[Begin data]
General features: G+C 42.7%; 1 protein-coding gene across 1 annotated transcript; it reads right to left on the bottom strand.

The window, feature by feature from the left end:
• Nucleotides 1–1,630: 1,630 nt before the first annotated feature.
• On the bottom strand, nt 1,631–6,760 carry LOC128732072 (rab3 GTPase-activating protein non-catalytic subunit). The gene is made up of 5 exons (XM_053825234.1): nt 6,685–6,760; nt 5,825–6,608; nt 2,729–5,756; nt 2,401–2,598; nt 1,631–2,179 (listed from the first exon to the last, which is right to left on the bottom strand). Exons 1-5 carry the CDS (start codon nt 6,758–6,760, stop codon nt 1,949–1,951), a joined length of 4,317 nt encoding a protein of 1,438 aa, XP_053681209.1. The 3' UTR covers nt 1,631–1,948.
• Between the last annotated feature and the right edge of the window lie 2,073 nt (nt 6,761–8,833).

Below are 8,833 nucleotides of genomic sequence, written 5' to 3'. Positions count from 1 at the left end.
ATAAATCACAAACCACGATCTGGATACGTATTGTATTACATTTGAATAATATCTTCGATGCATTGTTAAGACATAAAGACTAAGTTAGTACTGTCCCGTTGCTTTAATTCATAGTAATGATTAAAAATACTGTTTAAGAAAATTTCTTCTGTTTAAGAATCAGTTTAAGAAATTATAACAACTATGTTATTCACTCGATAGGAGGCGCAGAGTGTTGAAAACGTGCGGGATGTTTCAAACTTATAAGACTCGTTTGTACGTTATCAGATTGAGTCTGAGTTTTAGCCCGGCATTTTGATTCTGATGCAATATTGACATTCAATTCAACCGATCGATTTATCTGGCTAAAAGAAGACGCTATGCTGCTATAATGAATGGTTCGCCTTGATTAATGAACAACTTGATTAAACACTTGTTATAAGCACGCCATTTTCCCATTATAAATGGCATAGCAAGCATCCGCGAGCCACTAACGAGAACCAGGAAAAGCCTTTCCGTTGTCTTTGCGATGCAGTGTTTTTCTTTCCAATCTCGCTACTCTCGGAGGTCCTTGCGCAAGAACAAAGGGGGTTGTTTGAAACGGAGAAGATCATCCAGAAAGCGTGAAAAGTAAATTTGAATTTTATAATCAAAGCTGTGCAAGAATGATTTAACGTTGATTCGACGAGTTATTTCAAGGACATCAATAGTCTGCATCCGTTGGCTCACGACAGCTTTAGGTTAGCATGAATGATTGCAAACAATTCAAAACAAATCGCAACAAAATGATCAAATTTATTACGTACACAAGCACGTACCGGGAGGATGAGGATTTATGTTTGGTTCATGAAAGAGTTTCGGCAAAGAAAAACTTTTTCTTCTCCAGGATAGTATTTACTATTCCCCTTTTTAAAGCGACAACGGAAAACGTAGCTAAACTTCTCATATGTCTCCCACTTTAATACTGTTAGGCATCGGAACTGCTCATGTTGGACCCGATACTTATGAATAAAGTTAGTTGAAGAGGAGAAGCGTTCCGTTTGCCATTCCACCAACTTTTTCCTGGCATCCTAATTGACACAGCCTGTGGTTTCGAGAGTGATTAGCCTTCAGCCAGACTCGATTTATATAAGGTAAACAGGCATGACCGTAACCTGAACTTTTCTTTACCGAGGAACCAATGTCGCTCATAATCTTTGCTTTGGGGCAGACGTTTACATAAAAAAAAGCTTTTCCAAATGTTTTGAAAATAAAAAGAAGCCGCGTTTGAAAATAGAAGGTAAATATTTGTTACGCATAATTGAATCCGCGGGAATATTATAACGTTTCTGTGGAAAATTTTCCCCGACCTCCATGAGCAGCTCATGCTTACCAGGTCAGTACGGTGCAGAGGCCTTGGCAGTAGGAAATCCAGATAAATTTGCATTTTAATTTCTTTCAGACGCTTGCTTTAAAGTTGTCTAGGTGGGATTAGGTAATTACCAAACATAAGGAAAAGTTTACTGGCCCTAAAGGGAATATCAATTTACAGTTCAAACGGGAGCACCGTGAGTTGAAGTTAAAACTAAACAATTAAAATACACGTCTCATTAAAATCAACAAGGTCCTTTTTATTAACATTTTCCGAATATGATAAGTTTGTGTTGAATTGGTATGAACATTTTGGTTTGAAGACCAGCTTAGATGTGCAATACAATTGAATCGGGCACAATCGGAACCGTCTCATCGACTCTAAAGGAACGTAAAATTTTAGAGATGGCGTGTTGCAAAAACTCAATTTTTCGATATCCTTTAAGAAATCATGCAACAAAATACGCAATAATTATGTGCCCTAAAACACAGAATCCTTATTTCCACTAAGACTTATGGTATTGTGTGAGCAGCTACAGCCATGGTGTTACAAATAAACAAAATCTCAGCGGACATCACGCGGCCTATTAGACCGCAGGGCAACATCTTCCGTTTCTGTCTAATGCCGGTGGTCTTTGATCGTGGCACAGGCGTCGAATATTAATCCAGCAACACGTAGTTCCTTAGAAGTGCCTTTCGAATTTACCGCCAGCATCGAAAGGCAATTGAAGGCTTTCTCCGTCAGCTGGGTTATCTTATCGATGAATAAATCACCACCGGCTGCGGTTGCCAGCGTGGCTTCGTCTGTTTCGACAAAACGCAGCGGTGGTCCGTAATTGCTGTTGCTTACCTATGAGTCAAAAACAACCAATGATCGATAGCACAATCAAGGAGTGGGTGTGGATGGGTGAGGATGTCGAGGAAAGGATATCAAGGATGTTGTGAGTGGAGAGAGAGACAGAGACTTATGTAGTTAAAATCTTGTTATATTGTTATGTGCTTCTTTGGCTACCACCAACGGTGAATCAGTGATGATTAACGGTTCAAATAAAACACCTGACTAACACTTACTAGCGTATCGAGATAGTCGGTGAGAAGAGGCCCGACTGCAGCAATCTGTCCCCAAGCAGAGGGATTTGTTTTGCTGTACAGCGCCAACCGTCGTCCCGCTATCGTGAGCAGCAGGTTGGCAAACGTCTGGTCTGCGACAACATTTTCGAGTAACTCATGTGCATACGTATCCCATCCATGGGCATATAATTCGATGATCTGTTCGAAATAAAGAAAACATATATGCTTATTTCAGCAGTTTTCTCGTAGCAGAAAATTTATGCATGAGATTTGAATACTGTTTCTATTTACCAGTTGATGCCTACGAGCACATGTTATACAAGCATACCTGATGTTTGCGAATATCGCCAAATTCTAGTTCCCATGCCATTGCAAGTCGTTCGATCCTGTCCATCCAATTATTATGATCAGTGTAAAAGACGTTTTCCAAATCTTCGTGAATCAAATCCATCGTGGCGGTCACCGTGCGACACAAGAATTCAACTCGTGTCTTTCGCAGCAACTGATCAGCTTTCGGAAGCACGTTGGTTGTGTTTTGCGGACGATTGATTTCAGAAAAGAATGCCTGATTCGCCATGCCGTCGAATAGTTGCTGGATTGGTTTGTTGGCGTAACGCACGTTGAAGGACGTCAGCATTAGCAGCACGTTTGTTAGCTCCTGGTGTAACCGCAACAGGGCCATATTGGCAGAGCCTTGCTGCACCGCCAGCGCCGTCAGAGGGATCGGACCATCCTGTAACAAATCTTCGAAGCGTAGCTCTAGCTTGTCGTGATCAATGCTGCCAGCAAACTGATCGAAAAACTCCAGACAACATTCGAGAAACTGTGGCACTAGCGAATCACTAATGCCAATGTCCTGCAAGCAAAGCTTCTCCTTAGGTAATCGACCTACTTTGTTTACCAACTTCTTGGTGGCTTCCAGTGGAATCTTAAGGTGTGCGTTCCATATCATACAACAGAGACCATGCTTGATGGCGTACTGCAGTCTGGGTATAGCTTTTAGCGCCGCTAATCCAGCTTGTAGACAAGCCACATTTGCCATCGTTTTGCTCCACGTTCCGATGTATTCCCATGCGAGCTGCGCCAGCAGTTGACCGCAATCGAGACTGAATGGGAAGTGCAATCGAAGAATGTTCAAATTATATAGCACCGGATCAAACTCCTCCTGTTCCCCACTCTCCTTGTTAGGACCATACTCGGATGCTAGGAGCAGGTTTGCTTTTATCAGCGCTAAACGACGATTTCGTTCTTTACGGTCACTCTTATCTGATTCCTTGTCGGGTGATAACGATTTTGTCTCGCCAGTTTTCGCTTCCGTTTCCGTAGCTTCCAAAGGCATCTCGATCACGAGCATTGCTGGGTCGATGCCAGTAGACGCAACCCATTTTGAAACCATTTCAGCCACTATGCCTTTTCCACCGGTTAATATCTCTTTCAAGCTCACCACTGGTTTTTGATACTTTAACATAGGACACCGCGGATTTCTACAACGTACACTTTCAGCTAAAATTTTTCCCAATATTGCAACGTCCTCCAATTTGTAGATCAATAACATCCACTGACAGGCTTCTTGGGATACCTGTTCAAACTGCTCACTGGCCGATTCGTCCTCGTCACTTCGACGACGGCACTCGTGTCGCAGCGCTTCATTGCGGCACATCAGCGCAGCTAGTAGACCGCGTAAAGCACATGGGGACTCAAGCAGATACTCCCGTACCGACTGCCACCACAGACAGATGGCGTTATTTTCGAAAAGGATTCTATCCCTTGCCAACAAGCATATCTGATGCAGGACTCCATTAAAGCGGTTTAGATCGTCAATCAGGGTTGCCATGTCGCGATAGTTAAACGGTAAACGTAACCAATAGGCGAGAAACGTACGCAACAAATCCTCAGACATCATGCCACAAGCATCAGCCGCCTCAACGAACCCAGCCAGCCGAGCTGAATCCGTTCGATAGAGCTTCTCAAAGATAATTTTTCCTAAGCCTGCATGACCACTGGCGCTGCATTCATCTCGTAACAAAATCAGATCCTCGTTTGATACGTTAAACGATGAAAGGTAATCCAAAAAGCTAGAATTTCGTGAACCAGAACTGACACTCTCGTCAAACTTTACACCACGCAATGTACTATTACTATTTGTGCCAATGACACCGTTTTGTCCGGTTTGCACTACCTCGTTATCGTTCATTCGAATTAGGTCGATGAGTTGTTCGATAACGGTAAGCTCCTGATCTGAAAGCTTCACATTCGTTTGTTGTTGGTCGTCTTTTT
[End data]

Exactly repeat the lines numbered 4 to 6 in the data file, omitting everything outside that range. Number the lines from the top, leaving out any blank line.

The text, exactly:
• On the bottom strand, nt 1,631–6,760 carry LOC128732072 (rab3 GTPase-activating protein non-catalytic subunit). The gene is made up of 5 exons (XM_053825234.1): nt 6,685–6,760; nt 5,825–6,608; nt 2,729–5,756; nt 2,401–2,598; nt 1,631–2,179 (listed from the first exon to the last, which is right to left on the bottom strand). Exons 1-5 carry the CDS (start codon nt 6,758–6,760, stop codon nt 1,949–1,951), a joined length of 4,317 nt encoding a protein of 1,438 aa, XP_053681209.1. The 3' UTR covers nt 1,631–1,948.
• Between the last annotated feature and the right edge of the window lie 2,073 nt (nt 6,761–8,833).

Below are 8,833 nucleotides of genomic sequence, written 5' to 3'. Positions count from 1 at the left end.